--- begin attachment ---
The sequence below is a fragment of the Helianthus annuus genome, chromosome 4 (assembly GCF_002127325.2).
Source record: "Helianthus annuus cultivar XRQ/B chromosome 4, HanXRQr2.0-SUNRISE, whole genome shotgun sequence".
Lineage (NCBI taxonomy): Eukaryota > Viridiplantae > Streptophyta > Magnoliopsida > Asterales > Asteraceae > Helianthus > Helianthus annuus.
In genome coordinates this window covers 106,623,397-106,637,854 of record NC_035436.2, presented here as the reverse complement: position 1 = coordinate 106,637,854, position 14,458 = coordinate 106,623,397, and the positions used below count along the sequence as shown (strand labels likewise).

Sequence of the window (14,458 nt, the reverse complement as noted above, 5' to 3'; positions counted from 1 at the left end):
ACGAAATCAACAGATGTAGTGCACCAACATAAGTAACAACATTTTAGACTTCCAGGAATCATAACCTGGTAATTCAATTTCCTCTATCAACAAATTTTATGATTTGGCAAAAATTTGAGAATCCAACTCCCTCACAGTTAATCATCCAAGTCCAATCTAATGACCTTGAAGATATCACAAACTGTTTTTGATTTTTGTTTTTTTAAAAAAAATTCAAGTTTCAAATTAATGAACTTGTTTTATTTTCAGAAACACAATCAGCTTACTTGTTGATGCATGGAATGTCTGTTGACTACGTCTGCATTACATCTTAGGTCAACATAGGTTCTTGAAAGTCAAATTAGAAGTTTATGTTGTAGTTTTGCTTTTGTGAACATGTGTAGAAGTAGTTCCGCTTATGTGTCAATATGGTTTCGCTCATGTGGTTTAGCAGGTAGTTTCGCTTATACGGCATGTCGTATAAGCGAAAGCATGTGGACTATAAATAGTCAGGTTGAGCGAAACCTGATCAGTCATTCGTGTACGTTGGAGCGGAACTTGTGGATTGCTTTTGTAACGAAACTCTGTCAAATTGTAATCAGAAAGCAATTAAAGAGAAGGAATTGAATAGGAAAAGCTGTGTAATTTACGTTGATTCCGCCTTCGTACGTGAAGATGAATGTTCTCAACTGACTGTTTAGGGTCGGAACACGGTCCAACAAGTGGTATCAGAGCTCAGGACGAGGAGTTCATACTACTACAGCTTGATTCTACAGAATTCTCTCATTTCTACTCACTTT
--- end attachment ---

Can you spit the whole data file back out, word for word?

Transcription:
The sequence below is a fragment of the Helianthus annuus genome, chromosome 4 (assembly GCF_002127325.2).
Source record: "Helianthus annuus cultivar XRQ/B chromosome 4, HanXRQr2.0-SUNRISE, whole genome shotgun sequence".
Lineage (NCBI taxonomy): Eukaryota > Viridiplantae > Streptophyta > Magnoliopsida > Asterales > Asteraceae > Helianthus > Helianthus annuus.
In genome coordinates this window covers 106,623,397-106,637,854 of record NC_035436.2, presented here as the reverse complement: position 1 = coordinate 106,637,854, position 14,458 = coordinate 106,623,397, and the positions used below count along the sequence as shown (strand labels likewise).

Sequence of the window (14,458 nt, the reverse complement as noted above, 5' to 3'; positions counted from 1 at the left end):
ACGAAATCAACAGATGTAGTGCACCAACATAAGTAACAACATTTTAGACTTCCAGGAATCATAACCTGGTAATTCAATTTCCTCTATCAACAAATTTTATGATTTGGCAAAAATTTGAGAATCCAACTCCCTCACAGTTAATCATCCAAGTCCAATCTAATGACCTTGAAGATATCACAAACTGTTTTTGATTTTTGTTTTTTTAAAAAAAATTCAAGTTTCAAATTAATGAACTTGTTTTATTTTCAGAAACACAATCAGCTTACTTGTTGATGCATGGAATGTCTGTTGACTACGTCTGCATTACATCTTAGGTCAACATAGGTTCTTGAAAGTCAAATTAGAAGTTTATGTTGTAGTTTTGCTTTTGTGAACATGTGTAGAAGTAGTTCCGCTTATGTGTCAATATGGTTTCGCTCATGTGGTTTAGCAGGTAGTTTCGCTTATACGGCATGTCGTATAAGCGAAAGCATGTGGACTATAAATAGTCAGGTTGAGCGAAACCTGATCAGTCATTCGTGTACGTTGGAGCGGAACTTGTGGATTGCTTTTGTAACGAAACTCTGTCAAATTGTAATCAGAAAGCAATTAAAGAGAAGGAATTGAATAGGAAAAGCTGTGTAATTTACGTTGATTCCGCCTTCGTACGTGAAGATGAATGTTCTCAACTGACTGTTTAGGGTCGGAACACGGTCCAACAAGTGGTATCAGAGCTCAGGACGAGGAGTTCATACTACTACAGCTTGATTCTACAGAATTCTCTCATTTCTACTCACTTT